Thursday, September 26, 2013

Edmundo and Robertico - The Opportunist and the Opportune

Edmundo and Robertico : The Opportunist and the Opportune / Miriam Celaya
Posted on September 25, 2013

HAVANA, Cuba, September, – Edmundo Garcia, ardent
defender and offshore soldier of the Cuban dictatorship, hosts in Miami
— in Miami no less! — a radio program that constitutes an extension of
the Roundtable TV talk show in Havana. His insults against imperialism
and against "anti-Cuban counter-revolutionaries," like his praises
rendered to the Castro regime, are the most convincing demonstrations
that the ineffable Edmundo enjoys the opportunity that freedom of
expression permits in a democratic country, which the peaceful
opposition does not enjoy in Cuba because the regime that he defends
denies it to us.

Edmundo rants publicly against the critics of the Castro regime, visits
the Island to relax in restaurants and tourist resorts where the
majority of his "compatriots" have no chance to even poke their noses,
as cool as a cucumber, he walks through those northern and these
southern streets without being arrested or harassed, which — let me say
— seems great to me.

Many Cubans wonder what reasons pushed Señor Garcia to leave his native
land, which — to judge by his own statements — he rates as the fairest
system in the world with a government that any democratic nation would
envy, to settle in the most hellish and imperfect nation on the planet
where, to be precise, terrorists run rampant and the worst enemies of
Humanity and Cuba govern. But this seems to be a mystery that only the
bilious member of the claque himself can reveal, or — of course — the
Cuban government. Meanwhile, Edmundo continues to preach in his
underwear, because he is the living embodiment of the opportunist.

He projects this on others and he described as "unfortunate,"
"opportunistic" and "disrespectful" the performance by the artist
Robertico Carcassés at the recently held gala for the release of the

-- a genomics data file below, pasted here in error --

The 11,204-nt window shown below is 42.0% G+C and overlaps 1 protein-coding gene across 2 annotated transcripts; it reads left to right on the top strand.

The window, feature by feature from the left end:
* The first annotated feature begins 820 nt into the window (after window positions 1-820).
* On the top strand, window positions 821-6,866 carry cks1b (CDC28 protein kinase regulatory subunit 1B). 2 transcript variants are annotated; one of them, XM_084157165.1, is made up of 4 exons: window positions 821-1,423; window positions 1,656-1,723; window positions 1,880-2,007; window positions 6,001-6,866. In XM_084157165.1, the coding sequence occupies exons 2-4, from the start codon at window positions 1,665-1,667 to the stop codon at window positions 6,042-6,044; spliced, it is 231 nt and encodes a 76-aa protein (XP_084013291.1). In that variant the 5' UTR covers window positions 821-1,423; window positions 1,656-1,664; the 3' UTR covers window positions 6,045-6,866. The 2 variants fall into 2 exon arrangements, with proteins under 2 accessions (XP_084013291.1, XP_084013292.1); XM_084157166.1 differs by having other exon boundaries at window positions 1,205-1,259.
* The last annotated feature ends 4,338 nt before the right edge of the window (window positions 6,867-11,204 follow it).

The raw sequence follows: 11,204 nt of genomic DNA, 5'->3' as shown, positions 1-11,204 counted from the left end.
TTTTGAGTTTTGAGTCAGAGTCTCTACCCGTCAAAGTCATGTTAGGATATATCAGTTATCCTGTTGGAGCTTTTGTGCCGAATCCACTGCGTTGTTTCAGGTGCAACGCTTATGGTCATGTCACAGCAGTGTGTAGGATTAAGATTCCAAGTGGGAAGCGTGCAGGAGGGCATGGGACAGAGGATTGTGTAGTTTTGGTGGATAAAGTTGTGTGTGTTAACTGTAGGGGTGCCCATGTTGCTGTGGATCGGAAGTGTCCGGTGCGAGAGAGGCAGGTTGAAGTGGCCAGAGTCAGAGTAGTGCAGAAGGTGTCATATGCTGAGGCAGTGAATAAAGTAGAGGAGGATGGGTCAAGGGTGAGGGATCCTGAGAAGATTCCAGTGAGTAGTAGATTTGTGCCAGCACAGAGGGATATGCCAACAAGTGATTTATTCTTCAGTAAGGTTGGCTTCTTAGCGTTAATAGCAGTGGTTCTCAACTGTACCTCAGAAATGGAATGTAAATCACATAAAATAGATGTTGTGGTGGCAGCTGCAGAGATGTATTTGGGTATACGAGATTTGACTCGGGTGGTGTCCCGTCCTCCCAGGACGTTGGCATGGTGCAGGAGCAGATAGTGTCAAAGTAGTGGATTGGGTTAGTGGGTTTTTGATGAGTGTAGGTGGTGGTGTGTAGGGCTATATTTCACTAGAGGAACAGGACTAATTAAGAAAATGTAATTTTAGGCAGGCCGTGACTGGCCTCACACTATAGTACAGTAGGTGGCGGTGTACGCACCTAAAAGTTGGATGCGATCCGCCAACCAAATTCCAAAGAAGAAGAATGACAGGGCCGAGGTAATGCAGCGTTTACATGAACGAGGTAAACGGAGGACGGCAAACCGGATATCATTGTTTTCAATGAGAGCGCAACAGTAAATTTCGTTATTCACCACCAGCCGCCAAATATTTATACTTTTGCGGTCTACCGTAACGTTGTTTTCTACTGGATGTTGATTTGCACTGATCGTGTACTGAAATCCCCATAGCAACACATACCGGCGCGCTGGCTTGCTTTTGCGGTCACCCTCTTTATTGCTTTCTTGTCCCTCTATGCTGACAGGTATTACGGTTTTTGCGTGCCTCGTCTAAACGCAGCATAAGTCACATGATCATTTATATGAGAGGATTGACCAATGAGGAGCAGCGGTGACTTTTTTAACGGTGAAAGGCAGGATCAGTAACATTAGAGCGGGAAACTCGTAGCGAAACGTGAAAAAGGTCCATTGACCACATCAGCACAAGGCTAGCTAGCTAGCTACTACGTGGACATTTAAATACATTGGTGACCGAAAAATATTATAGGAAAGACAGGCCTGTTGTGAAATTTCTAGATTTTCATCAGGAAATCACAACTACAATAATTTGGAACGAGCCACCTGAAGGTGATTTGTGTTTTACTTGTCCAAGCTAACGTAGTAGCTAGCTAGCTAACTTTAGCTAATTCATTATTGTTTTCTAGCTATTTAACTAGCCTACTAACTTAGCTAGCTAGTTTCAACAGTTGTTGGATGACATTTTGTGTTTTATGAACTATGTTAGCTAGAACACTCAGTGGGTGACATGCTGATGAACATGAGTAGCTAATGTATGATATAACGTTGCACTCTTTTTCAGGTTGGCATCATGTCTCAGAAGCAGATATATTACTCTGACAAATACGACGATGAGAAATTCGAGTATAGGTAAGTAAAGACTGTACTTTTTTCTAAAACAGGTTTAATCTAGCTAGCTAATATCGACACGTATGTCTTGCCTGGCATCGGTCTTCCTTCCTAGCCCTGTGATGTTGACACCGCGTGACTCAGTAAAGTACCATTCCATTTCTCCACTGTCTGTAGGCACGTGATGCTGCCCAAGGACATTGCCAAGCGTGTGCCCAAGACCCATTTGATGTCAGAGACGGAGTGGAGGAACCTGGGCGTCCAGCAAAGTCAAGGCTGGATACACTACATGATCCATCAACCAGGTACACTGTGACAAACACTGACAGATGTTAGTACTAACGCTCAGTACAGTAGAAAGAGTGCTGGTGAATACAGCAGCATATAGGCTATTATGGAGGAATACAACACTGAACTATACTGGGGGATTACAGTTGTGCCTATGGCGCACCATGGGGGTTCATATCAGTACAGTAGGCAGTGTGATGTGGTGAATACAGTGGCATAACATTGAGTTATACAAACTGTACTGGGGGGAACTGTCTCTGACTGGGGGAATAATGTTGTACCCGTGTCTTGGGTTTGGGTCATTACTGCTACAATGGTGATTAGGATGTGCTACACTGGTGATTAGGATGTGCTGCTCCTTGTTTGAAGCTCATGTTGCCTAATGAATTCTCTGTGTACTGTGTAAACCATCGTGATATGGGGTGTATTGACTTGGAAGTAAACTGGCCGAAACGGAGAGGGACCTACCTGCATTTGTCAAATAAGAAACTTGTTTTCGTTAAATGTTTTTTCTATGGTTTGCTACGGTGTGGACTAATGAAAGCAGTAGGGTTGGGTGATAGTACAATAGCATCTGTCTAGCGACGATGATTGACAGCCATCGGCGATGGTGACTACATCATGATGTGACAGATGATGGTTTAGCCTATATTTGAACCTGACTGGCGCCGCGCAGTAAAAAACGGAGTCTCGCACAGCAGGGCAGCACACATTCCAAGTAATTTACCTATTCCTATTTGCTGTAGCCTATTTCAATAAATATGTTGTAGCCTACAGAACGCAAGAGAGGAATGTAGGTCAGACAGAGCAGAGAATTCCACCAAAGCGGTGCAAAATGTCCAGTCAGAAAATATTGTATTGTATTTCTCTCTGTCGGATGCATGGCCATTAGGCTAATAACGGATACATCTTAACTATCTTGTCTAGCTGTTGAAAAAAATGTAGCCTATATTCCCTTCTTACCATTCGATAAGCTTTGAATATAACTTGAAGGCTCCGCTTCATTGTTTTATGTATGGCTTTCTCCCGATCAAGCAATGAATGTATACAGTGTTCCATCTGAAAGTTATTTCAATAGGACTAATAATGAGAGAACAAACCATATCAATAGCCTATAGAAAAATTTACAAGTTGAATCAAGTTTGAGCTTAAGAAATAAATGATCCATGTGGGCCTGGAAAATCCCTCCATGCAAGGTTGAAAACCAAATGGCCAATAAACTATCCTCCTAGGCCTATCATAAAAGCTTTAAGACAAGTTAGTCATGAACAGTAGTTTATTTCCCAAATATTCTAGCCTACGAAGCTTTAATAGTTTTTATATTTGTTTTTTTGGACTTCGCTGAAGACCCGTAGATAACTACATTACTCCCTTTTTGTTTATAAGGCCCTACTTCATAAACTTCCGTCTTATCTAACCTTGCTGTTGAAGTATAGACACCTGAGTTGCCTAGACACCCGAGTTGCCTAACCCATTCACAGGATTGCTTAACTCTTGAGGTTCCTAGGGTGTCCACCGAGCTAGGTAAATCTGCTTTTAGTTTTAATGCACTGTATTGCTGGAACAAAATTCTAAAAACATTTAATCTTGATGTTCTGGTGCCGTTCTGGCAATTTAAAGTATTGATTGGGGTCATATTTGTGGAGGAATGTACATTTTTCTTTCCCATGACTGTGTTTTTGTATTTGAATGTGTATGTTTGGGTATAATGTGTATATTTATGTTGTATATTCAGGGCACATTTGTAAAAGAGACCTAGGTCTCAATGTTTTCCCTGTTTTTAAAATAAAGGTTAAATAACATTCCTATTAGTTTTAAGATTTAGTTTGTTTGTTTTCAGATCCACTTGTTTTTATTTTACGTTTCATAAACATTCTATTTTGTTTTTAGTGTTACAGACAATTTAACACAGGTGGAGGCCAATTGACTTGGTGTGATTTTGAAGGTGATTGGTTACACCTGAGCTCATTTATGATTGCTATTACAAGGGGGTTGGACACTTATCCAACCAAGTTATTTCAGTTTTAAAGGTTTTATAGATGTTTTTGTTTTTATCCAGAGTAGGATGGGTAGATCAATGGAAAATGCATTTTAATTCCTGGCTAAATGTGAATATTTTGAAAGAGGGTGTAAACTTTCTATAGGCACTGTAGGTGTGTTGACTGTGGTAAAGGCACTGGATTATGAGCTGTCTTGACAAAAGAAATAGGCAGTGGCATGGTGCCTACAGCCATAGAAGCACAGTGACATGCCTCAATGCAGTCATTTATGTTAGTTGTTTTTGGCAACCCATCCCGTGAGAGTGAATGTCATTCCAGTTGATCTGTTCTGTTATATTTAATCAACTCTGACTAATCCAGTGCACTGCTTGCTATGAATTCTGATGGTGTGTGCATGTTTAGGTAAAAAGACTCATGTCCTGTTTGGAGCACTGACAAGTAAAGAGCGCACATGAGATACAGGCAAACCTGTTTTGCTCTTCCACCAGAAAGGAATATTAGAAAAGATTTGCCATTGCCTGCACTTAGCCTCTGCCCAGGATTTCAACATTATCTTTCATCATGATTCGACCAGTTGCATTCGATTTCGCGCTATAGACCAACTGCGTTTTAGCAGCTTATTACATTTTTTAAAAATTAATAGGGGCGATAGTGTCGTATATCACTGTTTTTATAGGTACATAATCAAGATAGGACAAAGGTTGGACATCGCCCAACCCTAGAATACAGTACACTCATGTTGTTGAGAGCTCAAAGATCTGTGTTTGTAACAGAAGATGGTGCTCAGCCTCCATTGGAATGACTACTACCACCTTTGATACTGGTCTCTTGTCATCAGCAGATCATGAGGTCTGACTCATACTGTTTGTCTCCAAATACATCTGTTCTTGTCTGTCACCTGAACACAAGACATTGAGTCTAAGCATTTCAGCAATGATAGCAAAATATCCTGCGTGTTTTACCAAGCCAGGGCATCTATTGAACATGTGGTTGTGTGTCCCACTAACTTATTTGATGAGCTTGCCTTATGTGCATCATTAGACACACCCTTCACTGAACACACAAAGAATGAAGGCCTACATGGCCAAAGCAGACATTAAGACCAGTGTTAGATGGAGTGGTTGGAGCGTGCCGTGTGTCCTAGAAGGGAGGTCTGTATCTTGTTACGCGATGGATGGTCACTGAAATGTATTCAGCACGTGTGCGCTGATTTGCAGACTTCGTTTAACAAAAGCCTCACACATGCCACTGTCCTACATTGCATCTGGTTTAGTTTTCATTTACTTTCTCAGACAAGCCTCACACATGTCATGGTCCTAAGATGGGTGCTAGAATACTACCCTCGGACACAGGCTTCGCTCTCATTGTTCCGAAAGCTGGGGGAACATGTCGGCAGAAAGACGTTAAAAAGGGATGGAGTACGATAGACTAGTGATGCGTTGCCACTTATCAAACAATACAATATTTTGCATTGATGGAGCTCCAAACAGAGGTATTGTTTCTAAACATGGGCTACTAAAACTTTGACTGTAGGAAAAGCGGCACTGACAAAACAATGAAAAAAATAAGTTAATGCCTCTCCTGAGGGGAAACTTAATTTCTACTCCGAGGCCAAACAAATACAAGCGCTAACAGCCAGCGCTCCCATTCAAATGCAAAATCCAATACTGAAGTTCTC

Cuban spies who are serving long sentences in the United States. In the
improvisation, Carcassés declared his desires for free access to
information, the end of the blockade and the internal-blockade, the
power to elect the president directly ("and not by other means") and
asked for "freedom for the Five and also for Maria," and also launched a
phrase that is highly radioactive in Cuba: "Neither militants, nor
dissidents, all Cubans with the same rights."

The audacity of the artist consists not only in the fact of having
expressed publicly the desires of an immense majority of Cubans, without
his suggesting he belongs to the opposition sector or is committing a
legal transgression — all a flagrant challenge to the authorities on the
Island — but in having done it precisely at the Protestdrome, in front
of the United States Interest Section, the Castro-anti-imperialist
scenario par excellence, and as part of an "activity" called with great
fanfare by the official media, at which supposedly the entire cast
should respond with absolute fidelity to the directives of the ruling elite.

And of course, for Robertico Carcassés it wasn't opportunistic. Quite
the contrary, it was marvelously opportune. So much so that — regardless
of whether at some future mediated by the figureheads of the regime,
making use of their usual resources of ideological conviction, they get
him to publicly take back his (our) truths — as great as temples; and
they were said. What's more, it's the first time that so much contained
hope and so many desires shared by millions of Cubans were spoken live
and so clearly on an official stage. And this is the most dangerous for
the owners of Edmundo Garcia. If the opposition had had the microphone,
it could not have done better.

Because, and here is what should be a lesson to us all, nothing is as
powerful and effective as simply and plainly expressing the hopes of an
entire nation, not from fiery patriotic discourse or from sectors of the
opposition — as demonized and feared by the government as they are
little known by society — without infringing upon the rights of those
attending, but rather from the courage and shame of an individual not
subject to ideological compromises. That is honesty, the exact opposite
of opportunism. We need many Robertico Carcassés in Cuba, with or
without microphones.

For a few brief minutes, this artist demonstrated, perhaps
unintentionally, that the streets, the plazas, the platforms and the
microphones do not belong to the "Revolutionaries," but to all Cubans.
For that alone his audacity had value, it was really worth it. Blessed
be his way to taking advantage of the opportunity! For the gift of those
moments of public freedom practiced from the official media we should
thank the young Carcasses, with all our hearts.

From Cubanet

24 September 2013

Source: "Edmundo and Robertico : The Opportunist and the Opportune /
Miriam Celaya | Translating Cuba" -

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